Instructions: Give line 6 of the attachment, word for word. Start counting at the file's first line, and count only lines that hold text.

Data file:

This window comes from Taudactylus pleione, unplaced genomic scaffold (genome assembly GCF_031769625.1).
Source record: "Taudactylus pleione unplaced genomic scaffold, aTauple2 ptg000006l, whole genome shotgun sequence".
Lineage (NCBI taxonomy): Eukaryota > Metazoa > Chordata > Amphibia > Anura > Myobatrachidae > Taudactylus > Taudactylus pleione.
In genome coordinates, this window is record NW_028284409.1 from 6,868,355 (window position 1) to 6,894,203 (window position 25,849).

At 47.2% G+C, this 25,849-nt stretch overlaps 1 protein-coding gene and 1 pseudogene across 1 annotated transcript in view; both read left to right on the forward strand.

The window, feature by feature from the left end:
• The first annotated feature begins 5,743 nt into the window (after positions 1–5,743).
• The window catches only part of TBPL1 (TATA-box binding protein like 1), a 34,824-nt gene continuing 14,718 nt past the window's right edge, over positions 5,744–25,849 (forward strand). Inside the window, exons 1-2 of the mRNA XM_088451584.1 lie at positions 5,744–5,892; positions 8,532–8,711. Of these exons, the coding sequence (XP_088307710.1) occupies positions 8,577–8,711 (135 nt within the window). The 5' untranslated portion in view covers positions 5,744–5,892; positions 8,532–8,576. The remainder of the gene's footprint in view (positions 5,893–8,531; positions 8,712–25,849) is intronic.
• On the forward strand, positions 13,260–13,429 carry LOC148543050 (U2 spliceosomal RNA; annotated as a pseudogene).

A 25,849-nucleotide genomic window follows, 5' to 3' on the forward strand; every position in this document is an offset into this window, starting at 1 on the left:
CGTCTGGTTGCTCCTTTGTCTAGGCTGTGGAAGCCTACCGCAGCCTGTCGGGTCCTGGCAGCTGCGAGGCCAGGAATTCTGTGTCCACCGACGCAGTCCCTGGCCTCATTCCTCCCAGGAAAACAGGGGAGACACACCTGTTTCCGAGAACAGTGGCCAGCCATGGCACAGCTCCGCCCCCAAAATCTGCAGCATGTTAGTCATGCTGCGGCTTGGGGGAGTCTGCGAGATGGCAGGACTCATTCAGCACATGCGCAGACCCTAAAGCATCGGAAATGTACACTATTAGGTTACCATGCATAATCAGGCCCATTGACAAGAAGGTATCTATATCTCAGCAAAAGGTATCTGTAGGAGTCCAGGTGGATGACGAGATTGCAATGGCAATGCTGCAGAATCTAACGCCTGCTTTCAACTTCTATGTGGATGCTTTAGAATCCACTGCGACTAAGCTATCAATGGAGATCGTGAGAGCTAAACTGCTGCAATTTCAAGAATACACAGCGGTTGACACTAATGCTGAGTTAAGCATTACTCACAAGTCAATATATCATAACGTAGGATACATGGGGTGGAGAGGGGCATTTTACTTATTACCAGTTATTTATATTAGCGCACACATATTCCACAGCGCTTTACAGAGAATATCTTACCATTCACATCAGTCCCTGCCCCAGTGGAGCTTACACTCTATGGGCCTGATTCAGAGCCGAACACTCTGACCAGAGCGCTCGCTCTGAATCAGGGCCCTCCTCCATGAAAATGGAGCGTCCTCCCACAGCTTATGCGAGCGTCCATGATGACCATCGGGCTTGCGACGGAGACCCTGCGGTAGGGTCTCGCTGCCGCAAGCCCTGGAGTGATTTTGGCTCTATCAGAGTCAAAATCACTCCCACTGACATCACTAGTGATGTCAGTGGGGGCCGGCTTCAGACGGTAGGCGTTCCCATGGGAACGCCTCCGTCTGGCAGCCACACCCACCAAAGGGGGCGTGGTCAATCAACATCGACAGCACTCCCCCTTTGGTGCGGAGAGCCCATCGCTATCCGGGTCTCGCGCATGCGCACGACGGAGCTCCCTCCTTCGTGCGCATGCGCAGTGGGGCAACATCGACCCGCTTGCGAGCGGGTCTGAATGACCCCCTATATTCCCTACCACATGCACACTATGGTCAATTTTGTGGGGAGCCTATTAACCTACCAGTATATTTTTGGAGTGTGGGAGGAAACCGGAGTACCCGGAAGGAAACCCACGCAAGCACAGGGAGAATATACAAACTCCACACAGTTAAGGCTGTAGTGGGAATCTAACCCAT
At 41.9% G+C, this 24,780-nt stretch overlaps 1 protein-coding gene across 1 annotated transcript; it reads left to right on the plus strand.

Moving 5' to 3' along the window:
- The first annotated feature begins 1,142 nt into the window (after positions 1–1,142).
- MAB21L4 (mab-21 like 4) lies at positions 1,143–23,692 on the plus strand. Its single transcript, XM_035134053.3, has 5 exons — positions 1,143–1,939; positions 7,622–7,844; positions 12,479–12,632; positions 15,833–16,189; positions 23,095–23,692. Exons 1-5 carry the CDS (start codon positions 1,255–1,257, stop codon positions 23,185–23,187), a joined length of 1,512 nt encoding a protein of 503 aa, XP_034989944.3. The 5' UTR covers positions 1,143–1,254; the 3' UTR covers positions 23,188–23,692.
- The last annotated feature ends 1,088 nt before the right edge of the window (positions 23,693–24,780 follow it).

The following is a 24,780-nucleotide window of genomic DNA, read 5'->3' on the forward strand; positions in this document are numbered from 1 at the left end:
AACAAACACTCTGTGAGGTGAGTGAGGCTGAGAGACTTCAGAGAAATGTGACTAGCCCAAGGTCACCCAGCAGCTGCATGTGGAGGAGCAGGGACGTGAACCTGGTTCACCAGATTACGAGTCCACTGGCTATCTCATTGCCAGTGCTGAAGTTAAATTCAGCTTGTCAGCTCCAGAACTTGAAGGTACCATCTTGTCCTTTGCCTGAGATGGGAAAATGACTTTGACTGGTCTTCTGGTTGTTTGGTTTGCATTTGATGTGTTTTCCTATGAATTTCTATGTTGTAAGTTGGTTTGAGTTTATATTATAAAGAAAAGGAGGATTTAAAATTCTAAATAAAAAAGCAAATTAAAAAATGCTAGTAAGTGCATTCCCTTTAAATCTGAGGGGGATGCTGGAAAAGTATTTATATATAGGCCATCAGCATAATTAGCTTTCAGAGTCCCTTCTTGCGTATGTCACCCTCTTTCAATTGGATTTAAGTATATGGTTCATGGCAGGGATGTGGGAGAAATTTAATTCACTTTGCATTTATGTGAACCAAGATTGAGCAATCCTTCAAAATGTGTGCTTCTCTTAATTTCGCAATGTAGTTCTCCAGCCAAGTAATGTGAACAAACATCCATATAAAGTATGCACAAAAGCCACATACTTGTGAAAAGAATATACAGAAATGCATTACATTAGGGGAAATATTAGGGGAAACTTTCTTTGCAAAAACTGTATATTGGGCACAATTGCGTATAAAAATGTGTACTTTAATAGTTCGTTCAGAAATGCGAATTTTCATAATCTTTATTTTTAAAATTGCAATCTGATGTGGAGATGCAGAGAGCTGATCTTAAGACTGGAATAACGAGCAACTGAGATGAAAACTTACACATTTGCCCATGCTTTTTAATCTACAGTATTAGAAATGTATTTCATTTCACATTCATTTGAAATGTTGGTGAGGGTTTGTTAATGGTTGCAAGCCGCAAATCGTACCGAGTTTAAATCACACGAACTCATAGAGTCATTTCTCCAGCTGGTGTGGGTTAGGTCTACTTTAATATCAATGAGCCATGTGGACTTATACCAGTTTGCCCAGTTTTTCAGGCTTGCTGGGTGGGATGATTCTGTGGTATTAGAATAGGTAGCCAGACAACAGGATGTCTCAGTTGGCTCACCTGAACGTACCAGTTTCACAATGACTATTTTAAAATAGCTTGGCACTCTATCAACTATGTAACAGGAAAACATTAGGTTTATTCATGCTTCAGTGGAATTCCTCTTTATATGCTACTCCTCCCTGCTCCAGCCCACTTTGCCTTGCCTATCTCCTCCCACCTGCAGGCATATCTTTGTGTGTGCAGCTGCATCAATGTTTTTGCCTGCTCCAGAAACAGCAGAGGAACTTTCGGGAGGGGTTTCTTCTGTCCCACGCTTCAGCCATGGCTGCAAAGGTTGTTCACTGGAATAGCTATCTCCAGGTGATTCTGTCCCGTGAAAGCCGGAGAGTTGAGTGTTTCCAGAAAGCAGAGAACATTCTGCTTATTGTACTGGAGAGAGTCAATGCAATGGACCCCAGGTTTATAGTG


The window, feature by feature from the left end: